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Accredo Health


, a company that over the past month has twice changed its earnings guidance, disclosed a $36 million charge related to accounting issues, and fired and sued its auditor, still saw its stock rise as much as 25% Monday following at least two analyst upgrades.

Accredo lost more than a third of its value last month after lowering earnings guidance because of weakening revenue and accounting problems it inherited from a recent acquisition. On Monday it pushed earnings estimates for the fiscal year back up (excluding the charge), sending shares as high as $18.95, up $4.28. They've since settled back to $18.36, up $3.19, or 21%.

Some said the company's explanation for its newfound earnings optimism was lacking.

Raymond James analyst John Ransom said he's not sure why there has been so much volatility in the firm's guidance over the last month. "What is different now vs. then, I still don't think is totally clear," he said.

Ransom said the company had a "hastily prepared" conference call last month and "probably overreacted" to some shorter-term trends. Back on April 8, the company lowered its profit estimates to a range of $1.20 to $1.25 a share from a previous range of $1.33 to $1.38, saying the company had not made enough visits to doctors, partly because the sales force was distracted by the acquisition of Gentiva.

On Monday, Accredo increased its earnings estimates (again, before the charge) to between $1.32 and $1.34 a share for the fiscal year. But management offered little if any explanation about why the numbers have swung so much in less than a month.

Although analysts expressed frustration at this, it wasn't enough to keep several from upgrading the stock, saying that sales of higher-margin products appear stronger compared with those of lower-margin therapies, and that the stock is undervalued on the basis of new estimates for 2004.

Raymond James' Ransom raised his rating to strong buy from market perform, noting that Accredo trades at about 12 times 2004 estimates, while competitors

Priority Healthcare



Express Scripts


trade at P/E multiples of 14 and 16, respectively.

Deutsche Bank analyst Cheri Walker also raised her rating to buy from hold, saying the firm's new fiscal 2004 guidance of $1.53 to $1.58 a share implies a 14% to 20% earnings growth rate on roughly 10% revenue growth.

"The results for the third quarter look strong, and the outlook for fiscal 2003 and 2004 are not nearly as bad as initially expected," added J.P. Morgan analyst Lisa Gill in a research note. "The company has taken a number of actions related to its sales force to enhance revenue growth, and the company has stated that early indications suggest a positive impact."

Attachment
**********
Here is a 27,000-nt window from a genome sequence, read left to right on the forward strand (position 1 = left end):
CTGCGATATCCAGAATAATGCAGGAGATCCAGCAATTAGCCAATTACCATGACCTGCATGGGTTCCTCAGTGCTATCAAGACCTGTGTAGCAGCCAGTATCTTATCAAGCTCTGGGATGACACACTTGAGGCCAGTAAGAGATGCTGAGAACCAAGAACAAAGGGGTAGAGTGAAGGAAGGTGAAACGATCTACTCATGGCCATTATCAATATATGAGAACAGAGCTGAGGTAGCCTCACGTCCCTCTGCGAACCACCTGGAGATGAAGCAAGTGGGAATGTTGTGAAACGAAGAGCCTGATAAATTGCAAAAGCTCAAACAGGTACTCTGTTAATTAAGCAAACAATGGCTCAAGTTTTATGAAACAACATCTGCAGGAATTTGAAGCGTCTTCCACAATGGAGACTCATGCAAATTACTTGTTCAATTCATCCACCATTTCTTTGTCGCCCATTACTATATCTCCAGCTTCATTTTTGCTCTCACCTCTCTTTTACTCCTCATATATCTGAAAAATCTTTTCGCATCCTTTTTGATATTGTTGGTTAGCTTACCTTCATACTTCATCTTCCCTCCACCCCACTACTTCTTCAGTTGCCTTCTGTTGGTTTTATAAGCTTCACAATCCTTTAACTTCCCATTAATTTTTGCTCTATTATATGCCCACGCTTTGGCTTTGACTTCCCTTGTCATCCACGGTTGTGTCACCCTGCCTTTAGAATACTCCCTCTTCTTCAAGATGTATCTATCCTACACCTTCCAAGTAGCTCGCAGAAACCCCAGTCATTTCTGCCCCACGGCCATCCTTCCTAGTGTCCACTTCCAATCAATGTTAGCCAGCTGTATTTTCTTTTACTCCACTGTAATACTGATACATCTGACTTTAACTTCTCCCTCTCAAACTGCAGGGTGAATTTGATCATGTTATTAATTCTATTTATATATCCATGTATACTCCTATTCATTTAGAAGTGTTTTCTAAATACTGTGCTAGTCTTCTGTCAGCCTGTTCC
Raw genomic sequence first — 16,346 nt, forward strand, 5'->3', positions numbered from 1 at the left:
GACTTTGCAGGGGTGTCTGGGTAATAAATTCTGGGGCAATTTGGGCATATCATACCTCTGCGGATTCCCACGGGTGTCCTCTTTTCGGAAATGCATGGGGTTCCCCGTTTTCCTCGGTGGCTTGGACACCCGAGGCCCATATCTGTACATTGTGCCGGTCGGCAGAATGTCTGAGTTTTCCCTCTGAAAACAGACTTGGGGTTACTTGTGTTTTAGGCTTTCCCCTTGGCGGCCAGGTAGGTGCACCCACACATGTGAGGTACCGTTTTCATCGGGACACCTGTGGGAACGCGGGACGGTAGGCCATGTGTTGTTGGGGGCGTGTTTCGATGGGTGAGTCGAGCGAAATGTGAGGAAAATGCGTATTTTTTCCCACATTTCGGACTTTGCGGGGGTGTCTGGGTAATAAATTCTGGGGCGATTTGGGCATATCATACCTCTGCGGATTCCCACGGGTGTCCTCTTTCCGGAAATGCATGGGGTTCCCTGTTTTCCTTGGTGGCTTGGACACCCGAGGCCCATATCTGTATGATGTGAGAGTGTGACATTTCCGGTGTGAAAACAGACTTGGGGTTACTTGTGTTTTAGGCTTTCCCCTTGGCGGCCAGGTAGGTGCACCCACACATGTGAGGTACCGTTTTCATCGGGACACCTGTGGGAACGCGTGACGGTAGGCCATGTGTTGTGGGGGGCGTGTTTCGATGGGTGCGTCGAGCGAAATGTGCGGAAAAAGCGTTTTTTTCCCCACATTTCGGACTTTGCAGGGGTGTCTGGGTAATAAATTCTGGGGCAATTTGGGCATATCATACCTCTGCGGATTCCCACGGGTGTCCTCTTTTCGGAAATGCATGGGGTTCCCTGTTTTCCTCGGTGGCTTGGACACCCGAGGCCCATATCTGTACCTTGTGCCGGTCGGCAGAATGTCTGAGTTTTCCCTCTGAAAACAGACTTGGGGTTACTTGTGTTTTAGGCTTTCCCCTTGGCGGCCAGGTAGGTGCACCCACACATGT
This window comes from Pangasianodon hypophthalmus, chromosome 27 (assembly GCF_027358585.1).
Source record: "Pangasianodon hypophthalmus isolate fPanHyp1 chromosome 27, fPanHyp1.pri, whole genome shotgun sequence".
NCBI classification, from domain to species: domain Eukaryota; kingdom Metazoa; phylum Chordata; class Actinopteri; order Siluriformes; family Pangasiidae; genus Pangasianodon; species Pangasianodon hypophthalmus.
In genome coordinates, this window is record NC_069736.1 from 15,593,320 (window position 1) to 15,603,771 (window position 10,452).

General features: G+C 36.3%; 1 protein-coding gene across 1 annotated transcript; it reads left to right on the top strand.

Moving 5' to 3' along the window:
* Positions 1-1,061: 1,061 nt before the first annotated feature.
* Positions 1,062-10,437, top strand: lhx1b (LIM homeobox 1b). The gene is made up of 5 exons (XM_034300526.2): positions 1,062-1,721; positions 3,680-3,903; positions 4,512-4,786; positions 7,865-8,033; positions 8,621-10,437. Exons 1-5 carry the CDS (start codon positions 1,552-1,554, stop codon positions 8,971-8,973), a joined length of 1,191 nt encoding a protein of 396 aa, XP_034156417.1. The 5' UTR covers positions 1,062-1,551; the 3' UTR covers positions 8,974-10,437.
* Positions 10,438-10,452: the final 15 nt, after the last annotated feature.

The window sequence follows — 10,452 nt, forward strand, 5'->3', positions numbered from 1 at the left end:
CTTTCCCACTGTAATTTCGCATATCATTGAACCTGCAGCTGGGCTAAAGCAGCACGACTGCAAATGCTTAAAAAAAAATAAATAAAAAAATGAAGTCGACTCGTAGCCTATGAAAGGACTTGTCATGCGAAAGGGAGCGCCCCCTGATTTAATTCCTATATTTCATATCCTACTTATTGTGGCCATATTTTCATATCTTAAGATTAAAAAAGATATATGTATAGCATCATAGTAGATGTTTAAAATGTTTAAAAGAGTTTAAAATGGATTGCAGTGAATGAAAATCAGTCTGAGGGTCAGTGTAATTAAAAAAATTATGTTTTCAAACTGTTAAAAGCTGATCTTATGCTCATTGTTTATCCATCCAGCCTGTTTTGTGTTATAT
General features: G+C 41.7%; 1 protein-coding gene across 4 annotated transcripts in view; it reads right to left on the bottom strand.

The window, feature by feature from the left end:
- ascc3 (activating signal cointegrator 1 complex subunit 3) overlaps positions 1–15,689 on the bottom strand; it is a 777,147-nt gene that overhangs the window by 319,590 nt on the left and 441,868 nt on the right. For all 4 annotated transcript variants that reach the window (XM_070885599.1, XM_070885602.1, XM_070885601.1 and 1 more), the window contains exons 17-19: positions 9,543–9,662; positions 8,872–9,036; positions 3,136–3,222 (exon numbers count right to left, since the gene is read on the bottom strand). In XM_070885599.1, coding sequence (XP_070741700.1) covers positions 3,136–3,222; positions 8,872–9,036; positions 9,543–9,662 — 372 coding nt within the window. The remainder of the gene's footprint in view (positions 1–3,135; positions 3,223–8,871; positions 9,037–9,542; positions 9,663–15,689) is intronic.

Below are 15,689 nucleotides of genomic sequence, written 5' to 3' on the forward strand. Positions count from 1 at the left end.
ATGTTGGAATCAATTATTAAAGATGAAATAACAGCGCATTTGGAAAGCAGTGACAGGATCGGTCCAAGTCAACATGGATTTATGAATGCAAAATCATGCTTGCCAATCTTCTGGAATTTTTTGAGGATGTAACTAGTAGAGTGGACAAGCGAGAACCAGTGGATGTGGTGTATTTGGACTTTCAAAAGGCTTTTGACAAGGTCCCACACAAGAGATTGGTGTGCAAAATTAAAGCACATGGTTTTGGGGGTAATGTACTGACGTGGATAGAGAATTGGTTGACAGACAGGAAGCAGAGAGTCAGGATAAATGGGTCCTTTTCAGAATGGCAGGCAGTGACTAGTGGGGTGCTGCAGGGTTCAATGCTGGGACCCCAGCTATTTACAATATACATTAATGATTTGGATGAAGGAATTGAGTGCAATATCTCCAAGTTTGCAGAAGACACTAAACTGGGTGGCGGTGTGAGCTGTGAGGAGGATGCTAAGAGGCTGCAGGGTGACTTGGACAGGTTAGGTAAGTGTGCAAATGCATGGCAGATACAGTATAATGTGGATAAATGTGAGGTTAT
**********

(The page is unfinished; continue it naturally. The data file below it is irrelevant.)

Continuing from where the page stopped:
J.P. Morgan does not have a banking relationship with Accredo, though Deutsche Bank and Raymond James do.

In the latest twist, Accredo announced Monday afternoon that it has fired Ernst & Young as its independent accountant and filed a lawsuit seeking $53.3 million from the firm, representing the pretax amount of the reserve understatement. The suit relates to the "accounting procedures used by E&Y in determining the adequacy of the reserve against the recorded accounts receivable" that Accredo acquired when it bought the Specialty Pharmaceutical Services unit of Gentiva Health Services in June 2002.

"Ernst & Young was surprised by Accredo's actions today," a spokesman for the firm said. "We believe that our work fully complied with all professional standards and we will defend ourselves vigorously."

For the third quarter, Accredo reported a loss of $17.77 million, or 37 cents a share, compared with $8.99 million, or 22 cents per share, in the same period a year ago.

The loss was attributed to the $36 million Gentiva writedown. "They clearly overestimated their ability to collect on some of these receivables," Ransom said. "This was a one-time financial bet and it didn't work out, but it doesn't reflect the forward looking earnings and growth rate of the business."

Excluding the charge, Accredo said it earned $17.93 million, or 37 cents per share. Analysts surveyed by Thomson First Call had expected 31 cents per share.

Accredo, which distributes drugs for diseases such as multiple sclerosis and hemophilia, expects earnings of 58 cents to 60 cents per share for fiscal year 2003, including charges. For fiscal 2004, the company forecasts earnings of $1.53 to $1.58 per share on revenue of $1.475 billion to $1.525 billion. Analysts are calling for $1.40 per share, according to Thomson First Call.